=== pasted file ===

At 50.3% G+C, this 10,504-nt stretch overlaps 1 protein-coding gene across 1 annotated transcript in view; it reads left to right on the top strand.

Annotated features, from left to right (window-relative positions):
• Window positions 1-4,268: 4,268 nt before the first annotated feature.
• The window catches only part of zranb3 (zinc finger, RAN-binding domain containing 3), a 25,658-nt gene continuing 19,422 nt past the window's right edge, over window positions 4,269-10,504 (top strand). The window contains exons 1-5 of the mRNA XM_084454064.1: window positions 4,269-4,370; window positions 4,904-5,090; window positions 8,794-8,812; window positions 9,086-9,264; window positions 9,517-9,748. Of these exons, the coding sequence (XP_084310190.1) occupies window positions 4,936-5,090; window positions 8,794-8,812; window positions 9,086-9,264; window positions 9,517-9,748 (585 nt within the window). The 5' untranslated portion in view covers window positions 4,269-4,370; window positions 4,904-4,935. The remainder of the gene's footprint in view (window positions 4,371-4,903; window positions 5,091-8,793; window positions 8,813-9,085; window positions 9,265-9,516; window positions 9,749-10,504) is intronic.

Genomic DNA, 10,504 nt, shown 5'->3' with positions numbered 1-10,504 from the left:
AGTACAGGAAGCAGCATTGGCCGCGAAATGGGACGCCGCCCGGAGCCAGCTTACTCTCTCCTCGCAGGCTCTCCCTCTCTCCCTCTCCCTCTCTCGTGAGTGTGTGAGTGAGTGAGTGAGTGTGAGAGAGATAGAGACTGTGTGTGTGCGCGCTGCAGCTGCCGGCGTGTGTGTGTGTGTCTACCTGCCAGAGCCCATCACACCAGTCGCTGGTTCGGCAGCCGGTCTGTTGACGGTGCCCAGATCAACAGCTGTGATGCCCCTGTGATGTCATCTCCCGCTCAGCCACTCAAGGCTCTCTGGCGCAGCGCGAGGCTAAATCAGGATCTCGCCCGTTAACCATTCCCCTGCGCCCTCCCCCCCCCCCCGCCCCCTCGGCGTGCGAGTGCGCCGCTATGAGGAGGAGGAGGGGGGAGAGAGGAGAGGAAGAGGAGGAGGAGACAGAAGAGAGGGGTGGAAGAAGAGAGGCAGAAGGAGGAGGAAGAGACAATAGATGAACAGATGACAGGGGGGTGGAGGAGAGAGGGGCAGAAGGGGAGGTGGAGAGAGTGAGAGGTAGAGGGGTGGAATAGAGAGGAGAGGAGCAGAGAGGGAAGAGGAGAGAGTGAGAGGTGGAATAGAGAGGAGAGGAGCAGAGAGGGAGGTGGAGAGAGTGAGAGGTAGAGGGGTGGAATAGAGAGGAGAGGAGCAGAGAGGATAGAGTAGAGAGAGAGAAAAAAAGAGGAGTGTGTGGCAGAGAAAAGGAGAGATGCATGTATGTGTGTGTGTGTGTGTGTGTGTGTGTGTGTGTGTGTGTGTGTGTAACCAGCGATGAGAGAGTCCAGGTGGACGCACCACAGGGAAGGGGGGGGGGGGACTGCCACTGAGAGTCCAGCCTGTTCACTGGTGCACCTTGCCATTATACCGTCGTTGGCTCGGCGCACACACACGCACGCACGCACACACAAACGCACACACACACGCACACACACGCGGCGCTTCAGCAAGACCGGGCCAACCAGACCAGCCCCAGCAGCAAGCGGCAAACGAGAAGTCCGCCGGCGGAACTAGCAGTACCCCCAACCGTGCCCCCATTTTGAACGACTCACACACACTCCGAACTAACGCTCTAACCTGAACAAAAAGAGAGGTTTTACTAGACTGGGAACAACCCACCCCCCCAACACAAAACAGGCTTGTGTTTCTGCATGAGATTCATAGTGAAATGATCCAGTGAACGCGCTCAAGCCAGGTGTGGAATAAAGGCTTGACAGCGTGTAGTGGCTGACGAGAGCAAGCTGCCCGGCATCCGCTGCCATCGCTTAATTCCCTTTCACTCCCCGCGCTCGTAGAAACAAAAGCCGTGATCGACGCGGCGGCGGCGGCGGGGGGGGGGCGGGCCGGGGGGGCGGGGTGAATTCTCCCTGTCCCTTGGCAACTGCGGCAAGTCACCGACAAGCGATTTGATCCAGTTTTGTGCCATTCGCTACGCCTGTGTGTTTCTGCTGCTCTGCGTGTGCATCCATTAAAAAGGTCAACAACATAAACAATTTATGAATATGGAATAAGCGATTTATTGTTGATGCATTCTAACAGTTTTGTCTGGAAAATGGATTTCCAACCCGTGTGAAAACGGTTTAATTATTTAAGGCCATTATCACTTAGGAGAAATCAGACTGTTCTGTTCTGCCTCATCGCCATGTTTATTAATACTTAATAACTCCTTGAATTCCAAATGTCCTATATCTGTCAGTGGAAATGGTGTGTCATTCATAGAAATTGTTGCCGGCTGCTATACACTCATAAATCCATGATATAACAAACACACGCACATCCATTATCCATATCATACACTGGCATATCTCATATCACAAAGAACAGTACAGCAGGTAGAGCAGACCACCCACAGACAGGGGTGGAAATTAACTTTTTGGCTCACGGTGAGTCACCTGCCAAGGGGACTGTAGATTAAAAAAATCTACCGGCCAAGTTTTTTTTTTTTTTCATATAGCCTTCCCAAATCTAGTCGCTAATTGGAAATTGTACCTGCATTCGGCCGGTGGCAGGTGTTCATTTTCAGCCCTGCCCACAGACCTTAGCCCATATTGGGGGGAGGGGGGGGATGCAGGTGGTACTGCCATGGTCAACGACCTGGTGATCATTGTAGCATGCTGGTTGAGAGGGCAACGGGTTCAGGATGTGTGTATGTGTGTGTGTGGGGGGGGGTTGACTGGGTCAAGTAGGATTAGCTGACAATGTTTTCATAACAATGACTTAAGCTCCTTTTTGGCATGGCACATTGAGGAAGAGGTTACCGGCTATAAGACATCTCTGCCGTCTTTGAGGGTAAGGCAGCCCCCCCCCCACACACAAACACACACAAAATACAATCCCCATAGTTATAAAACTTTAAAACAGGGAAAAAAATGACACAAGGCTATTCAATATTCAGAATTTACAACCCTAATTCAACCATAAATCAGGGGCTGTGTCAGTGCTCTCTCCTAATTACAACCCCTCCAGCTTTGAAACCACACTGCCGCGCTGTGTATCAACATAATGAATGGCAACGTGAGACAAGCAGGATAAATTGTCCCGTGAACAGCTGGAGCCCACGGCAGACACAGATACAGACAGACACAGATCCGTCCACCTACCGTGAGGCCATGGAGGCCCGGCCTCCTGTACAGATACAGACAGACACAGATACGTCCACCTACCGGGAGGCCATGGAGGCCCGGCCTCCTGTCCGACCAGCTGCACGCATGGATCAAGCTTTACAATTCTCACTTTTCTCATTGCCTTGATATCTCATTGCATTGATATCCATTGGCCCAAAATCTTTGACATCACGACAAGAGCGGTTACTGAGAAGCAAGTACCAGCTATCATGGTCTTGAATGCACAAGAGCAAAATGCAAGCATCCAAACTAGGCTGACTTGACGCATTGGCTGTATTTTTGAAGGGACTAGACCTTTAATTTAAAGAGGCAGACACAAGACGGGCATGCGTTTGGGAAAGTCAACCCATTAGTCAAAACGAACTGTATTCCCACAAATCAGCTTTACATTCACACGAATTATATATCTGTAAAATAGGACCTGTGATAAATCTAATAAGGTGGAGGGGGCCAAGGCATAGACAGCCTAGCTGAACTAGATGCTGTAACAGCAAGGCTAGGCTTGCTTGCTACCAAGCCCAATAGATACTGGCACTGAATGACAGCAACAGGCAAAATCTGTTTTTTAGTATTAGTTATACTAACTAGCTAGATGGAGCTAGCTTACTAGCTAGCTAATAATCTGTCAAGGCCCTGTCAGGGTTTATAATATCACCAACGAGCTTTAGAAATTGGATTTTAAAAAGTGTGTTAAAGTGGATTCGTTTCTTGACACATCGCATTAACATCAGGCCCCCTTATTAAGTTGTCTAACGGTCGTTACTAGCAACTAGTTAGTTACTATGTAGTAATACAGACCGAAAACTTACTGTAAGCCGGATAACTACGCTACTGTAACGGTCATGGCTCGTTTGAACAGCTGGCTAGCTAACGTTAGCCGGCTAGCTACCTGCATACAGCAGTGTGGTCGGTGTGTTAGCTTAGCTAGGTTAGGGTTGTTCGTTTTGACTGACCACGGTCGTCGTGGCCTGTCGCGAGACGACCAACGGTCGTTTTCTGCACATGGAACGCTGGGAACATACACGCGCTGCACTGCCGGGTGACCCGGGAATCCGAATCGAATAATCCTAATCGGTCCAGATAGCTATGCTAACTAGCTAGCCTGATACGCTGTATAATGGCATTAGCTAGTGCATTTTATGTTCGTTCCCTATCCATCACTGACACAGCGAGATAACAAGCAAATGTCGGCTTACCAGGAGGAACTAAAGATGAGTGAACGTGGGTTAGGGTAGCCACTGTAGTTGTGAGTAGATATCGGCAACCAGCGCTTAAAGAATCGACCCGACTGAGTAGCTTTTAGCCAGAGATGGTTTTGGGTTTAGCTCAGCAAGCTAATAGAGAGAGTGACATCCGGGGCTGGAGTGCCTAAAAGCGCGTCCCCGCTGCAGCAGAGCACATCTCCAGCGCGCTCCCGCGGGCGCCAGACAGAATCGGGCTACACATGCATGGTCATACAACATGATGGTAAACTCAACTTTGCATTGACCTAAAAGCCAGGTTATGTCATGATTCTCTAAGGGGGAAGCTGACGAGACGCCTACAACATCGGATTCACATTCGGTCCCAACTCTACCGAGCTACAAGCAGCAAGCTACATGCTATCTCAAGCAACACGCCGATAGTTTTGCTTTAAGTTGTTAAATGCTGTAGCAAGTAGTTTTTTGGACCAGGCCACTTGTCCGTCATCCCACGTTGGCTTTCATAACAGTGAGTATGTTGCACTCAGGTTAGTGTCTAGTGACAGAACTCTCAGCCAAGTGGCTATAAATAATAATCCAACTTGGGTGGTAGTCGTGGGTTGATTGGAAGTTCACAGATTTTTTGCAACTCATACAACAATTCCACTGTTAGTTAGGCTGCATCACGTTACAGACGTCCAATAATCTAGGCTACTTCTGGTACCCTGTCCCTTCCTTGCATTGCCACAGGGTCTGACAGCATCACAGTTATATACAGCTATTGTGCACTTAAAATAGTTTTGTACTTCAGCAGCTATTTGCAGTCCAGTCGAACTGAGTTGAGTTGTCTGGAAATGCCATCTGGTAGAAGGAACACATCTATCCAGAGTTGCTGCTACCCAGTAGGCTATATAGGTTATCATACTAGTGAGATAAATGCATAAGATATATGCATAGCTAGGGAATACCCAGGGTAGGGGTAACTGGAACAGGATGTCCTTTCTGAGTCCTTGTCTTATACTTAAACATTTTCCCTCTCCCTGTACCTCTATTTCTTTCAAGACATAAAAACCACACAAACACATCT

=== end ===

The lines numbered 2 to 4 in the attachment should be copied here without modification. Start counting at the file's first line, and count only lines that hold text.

Annotated features, from left to right (window-relative positions):
• Window positions 1-4,268: 4,268 nt before the first annotated feature.
• The window catches only part of zranb3 (zinc finger, RAN-binding domain containing 3), a 25,658-nt gene continuing 19,422 nt past the window's right edge, over window positions 4,269-10,504 (top strand). The window contains exons 1-5 of the mRNA XM_084454064.1: window positions 4,269-4,370; window positions 4,904-5,090; window positions 8,794-8,812; window positions 9,086-9,264; window positions 9,517-9,748. Of these exons, the coding sequence (XP_084310190.1) occupies window positions 4,936-5,090; window positions 8,794-8,812; window positions 9,086-9,264; window positions 9,517-9,748 (585 nt within the window). The 5' untranslated portion in view covers window positions 4,269-4,370; window positions 4,904-4,935. The remainder of the gene's footprint in view (window positions 4,371-4,903; window positions 5,091-8,793; window positions 8,813-9,085; window positions 9,265-9,516; window positions 9,749-10,504) is intronic.